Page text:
• Research Paper on:
    Rastafarianism, Santeria, and Islam

    Number of Pages: 4


    Summary of the research paper:

    These 3 religions are discussed in an outline of their origins and practices in a paper that consists of four pages. Four sources are cited in the bibliography.

    Name of Research Paper File: MM12_PGissra.rtf

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    Unformatted Sample Text from the Research Paper:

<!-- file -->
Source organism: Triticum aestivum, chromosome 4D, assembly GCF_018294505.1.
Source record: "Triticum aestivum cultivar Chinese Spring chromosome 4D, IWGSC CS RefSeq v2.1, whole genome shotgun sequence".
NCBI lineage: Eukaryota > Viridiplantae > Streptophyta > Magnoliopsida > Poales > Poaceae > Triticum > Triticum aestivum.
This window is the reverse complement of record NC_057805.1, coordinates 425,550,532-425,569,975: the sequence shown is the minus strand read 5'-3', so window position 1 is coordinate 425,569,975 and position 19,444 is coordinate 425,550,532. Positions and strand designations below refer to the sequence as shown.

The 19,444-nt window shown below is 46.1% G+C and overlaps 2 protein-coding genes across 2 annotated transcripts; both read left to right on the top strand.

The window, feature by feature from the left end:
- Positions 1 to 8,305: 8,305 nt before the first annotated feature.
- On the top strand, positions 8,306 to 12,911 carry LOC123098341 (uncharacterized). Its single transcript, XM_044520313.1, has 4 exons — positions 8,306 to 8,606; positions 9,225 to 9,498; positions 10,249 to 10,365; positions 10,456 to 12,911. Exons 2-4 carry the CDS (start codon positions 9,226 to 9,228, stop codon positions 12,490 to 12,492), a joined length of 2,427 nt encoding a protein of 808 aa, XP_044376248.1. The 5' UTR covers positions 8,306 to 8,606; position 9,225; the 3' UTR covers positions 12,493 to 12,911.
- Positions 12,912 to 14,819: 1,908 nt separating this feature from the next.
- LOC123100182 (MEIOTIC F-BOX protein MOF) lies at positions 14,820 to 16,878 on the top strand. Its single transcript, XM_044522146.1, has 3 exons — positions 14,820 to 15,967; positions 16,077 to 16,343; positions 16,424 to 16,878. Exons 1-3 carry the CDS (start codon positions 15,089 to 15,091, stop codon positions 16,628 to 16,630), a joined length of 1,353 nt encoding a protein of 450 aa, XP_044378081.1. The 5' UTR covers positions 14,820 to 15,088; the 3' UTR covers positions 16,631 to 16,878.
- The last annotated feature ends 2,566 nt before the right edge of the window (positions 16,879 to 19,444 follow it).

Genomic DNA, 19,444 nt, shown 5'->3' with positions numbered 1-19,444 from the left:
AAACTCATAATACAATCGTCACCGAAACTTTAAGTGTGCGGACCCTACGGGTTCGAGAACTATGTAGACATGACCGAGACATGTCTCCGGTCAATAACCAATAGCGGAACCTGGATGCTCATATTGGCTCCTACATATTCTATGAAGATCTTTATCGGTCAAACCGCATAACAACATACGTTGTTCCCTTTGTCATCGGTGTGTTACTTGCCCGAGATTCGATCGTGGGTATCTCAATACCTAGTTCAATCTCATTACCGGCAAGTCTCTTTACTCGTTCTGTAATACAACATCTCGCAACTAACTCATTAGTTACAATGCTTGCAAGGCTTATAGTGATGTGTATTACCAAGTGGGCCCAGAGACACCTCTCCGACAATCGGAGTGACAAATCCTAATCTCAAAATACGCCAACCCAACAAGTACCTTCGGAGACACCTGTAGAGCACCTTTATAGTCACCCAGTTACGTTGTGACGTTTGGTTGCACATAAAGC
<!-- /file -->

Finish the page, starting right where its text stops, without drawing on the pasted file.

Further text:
2. Salat/Prayers: Five daily prayers are required of each. 3. Saum/Fasting: During the month of Ramadan, Muslims are expected to fast from dawn to sunset, which means abstaining from liquids,  food and intimate intercourse with ones spouse. 4. Zakat/Purifying Tax: A predetermined percentage of each Muslims property is given on an annual basis to be distributed among the poor. 5.  Hajj/Pilgrimage: If at all possible, Muslims are expected to travel to Makkah once in their life times. This pilgrimage is for the purpose of honoring the memory Abraham, his wife  Hagar and their son Ishmael (Sakr 1996; p. 4). Two of the principles of Islam are: The Oneness of God and There is a Oneness of mankind (Sakr 1996; p.  4). Santeria Santeria is sometimes identified within the new religious movement but it is, in fact, an old religion founded in 1517 (Crawford, 2001). Santeria is also known by  the name La Regla Lucumi, La Regla Lucumi, Lukumi and possibly other names (Crawford, 2001; Robinson, 2003). Santeria originated in Cuba as a combination of the Yoruba religion in Western  Africa and Iberian Catholicism (Crawford, 2001). Santeria is among the many syncretic religions Africans created when they were transported to the Caribbean islands as slaves (Crawford, 2001). It was created  from necessity for the slaves to continue practicing their native religion without their Cuban slave-masters knowing they were still practicing their native religion, which was forbidden (Crawford, 2001). When you  think about it, the slaves were incredibly clever when they created this religion. The word Santeria means The Way of the Saints so the slave masters thought that the slaves  had simply adopted different words to follow along the Catholicism they were expected to practice (Robinson, 2003). In their native religious traditions, they recognized a number of spiritual emissaries called 

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